“Maybe I over did it,” Abra thought when he opened his eyes and saw that they were both paralyzed with fear. “Was it that scary?” he thought. He was regularly disciplined when he was a kid so the thought wasn’t that out of the ordinary.
“Dald? Evaan? Is everything okay?” one of the other kids asked.
“Don’t let them hurt me!”
“Me either! Ahhh!”
The two kids ran off and Abra let out a wheeze. He couldn’t comprehend the extent of what his spark had done to those kids and felt immediate regret. His intentions were harmless and now he feared he had caused some kind of permanent damage.
“Boys, wait up!” he shouted after them. He was nowhere near fast enough to catch up but he still had a connection to their tangles. He could see the fear growing out of control so he tried to undo what he started. Trying to hem away the fear he had created was much harder than creating it. The amount of ether it took to completely eliminate the fear was daunting but Abra let the spark take what it needed to complete the task.
The boys slowed to a halt with the absence of fear. Abra caught up while wheezing even harder. “Are you boys alright?” They nodded and scratched their heads. They probably didn’t know how to react after such a powerful emotional rollercoaster. “Go back to your friends and share the damn ball.”
“Yes Sir,” they said one after another and they ran off.
“That was a close one,” Abra said with even more wheezing. At least the adrenaline and running had warmed him back up.
Abra continued to walk along and regret using so much ether. He hadn’t planned on using so much so early in the morning. “What am I going to do now if I need to use more? This is rather unfortunate.” He decided to go all the way back to the inn to nap.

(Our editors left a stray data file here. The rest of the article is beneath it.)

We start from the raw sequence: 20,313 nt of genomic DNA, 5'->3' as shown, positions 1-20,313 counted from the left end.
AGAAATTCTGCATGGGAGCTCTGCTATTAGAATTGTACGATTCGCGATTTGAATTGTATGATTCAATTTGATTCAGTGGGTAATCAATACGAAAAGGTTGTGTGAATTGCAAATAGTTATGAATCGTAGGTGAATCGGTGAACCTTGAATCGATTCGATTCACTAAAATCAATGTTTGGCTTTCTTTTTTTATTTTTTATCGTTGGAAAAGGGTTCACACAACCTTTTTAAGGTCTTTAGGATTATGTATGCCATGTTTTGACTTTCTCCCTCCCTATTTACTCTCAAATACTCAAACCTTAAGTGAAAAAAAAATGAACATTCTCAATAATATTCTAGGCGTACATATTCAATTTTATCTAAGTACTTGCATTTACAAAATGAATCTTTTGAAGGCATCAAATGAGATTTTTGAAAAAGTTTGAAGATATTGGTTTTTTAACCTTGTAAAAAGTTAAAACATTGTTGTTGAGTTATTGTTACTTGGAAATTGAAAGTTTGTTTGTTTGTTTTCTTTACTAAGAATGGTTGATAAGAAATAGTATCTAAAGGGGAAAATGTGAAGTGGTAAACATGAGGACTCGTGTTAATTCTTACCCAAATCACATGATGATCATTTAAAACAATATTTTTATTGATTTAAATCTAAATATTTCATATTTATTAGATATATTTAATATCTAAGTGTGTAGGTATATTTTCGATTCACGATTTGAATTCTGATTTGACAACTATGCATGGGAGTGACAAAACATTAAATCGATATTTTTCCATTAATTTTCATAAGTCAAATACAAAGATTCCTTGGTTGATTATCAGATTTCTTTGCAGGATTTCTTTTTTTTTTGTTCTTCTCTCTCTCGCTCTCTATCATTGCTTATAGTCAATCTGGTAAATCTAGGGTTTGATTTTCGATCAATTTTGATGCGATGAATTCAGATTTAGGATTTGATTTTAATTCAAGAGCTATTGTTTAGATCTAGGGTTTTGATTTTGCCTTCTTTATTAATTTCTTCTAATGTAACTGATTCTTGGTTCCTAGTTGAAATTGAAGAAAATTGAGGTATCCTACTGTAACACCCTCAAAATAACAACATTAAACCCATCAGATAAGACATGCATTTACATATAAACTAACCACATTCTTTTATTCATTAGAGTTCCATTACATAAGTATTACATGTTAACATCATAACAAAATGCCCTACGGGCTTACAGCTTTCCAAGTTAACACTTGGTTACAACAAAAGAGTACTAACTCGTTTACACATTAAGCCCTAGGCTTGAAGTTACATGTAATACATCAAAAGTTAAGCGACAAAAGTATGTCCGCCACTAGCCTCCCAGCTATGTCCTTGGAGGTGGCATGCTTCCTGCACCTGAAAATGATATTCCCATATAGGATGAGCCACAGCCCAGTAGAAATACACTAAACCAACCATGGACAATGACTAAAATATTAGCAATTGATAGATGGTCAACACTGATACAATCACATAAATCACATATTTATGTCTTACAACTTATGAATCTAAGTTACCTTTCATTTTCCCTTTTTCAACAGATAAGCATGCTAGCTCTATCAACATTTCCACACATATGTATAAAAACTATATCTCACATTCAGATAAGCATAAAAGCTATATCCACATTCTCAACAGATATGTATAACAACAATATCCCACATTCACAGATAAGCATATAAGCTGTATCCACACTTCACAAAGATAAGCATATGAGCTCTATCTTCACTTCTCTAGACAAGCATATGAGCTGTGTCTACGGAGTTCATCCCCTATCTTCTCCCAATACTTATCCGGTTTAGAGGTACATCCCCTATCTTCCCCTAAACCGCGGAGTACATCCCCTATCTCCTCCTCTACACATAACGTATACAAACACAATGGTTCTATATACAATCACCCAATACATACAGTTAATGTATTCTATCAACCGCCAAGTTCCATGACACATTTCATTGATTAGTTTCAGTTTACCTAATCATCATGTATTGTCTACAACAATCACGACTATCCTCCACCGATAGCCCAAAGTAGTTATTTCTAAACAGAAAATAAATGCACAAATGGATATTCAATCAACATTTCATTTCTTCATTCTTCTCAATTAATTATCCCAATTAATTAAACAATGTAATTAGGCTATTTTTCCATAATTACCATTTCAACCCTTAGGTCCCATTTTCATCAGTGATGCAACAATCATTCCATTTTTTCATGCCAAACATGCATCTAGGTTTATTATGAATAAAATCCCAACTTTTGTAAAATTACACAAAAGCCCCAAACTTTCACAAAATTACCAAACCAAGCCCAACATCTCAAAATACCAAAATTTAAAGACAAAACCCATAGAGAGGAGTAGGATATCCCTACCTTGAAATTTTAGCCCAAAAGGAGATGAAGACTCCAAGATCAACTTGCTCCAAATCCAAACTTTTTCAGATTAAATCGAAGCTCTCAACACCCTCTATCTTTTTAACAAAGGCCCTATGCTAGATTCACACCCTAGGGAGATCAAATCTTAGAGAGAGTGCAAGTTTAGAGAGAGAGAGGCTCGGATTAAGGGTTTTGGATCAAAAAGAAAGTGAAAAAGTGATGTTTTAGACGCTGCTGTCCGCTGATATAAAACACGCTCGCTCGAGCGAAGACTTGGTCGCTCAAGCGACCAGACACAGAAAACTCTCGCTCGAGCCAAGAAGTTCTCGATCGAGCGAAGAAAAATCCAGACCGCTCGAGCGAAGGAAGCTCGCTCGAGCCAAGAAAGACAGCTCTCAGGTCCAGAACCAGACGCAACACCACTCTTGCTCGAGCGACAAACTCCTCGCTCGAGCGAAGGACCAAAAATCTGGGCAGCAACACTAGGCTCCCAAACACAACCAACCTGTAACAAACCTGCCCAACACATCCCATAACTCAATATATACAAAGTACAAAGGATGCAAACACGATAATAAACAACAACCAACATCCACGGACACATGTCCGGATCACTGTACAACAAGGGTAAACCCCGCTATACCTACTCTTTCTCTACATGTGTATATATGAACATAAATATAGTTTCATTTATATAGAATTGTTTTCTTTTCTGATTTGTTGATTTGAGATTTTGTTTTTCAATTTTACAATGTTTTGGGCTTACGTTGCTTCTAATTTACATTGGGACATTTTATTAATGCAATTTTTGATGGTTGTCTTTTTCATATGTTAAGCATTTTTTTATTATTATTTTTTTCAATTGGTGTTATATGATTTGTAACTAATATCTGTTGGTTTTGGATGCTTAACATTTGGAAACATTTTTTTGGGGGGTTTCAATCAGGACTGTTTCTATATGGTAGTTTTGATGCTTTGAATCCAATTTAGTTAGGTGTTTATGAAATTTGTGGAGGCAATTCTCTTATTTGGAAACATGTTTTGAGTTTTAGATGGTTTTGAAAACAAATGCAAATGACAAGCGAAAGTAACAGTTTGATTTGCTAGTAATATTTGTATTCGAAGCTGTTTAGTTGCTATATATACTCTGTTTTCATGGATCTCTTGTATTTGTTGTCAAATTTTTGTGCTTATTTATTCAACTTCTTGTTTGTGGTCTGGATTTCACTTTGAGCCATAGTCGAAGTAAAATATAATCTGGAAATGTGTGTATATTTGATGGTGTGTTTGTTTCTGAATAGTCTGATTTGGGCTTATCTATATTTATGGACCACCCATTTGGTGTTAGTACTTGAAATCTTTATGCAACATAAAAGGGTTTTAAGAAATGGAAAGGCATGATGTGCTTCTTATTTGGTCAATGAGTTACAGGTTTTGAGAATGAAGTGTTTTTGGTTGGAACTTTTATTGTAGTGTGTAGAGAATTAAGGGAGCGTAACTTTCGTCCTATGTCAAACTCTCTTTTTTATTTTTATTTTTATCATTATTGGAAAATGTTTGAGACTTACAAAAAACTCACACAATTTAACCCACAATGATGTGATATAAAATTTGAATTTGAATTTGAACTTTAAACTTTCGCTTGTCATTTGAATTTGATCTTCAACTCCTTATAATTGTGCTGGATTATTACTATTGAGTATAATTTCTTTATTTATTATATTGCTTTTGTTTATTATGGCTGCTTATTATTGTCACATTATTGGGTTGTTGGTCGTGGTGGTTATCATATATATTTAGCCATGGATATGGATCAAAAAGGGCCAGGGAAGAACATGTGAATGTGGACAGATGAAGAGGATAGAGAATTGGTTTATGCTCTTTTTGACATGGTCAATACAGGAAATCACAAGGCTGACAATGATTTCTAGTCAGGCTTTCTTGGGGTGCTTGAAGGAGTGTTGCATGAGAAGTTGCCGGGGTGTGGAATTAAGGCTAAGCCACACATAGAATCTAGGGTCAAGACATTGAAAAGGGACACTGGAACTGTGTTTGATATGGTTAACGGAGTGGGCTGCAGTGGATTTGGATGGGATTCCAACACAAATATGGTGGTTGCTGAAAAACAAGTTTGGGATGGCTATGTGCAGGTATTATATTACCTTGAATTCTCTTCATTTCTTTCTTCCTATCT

On the way back someone ran up to him and said, “Good on you for helping those kids. What brings you to town?” He had approached from behind and patted Abra’s jacket friendlily. Unbeknownst to Abra, the package of coins he was carrying was swiped.
Abra smiled awkwardly and said, “it’s no problem.” Then a frown came down on him. Had this money not been specifically meant for business purposes Abra might not have felt the strange feeling that he had. Grifter’s eye was telling him that this man had stolen from him. Being the first immortal given power he’d ever experienced, he had no idea what was happening to him. He just knew that this man was a thief from the bottom of his heart. He instinctively started patting himself down and said. “Did you take my?”
Abra’s hand shot out and grabbed the other man’s hand that had been cleverly hidden from view. He snatched back the package and checked for his personal money bag which was safely tucked in his pants still. “Tell me how you knew I was carrying this and how you knew it contained coin.” Abra was livid and his exhaustion was no obstacle for his anger build up.
“Tell me!” Abra shouted while delving into the man’s tangle and inserting an urge to tell the truth into his fear threads. It was easier the second time and more fluid than with the kids. The energy flowed powerfully enough to make the man glare back and say:
“I saw it and heard it when you were running and I needed it for my business venture.” He developed a look of shock when he realized what he had just done. “If you tell anyone you’re dead!” he whispered very loudly and started off with his hands in his pockets.
Abra massaged his head and thought about what the right thing to do was. “What if this is a sign from Chamadarst? A chance to redeem myself after that glass statue catastrophe.” He started off after the thief and shouted, “if you’re starting a business maybe I can help! I can’t offer you this much money but there might be other ways I can help!”
“You’re serious?” The man asked with a load of doubt.
“I’m serious. I’m a disciple of Chamadarst and it would be my duty to help with new commerce. So tell me, what’s your plan if you had the money?”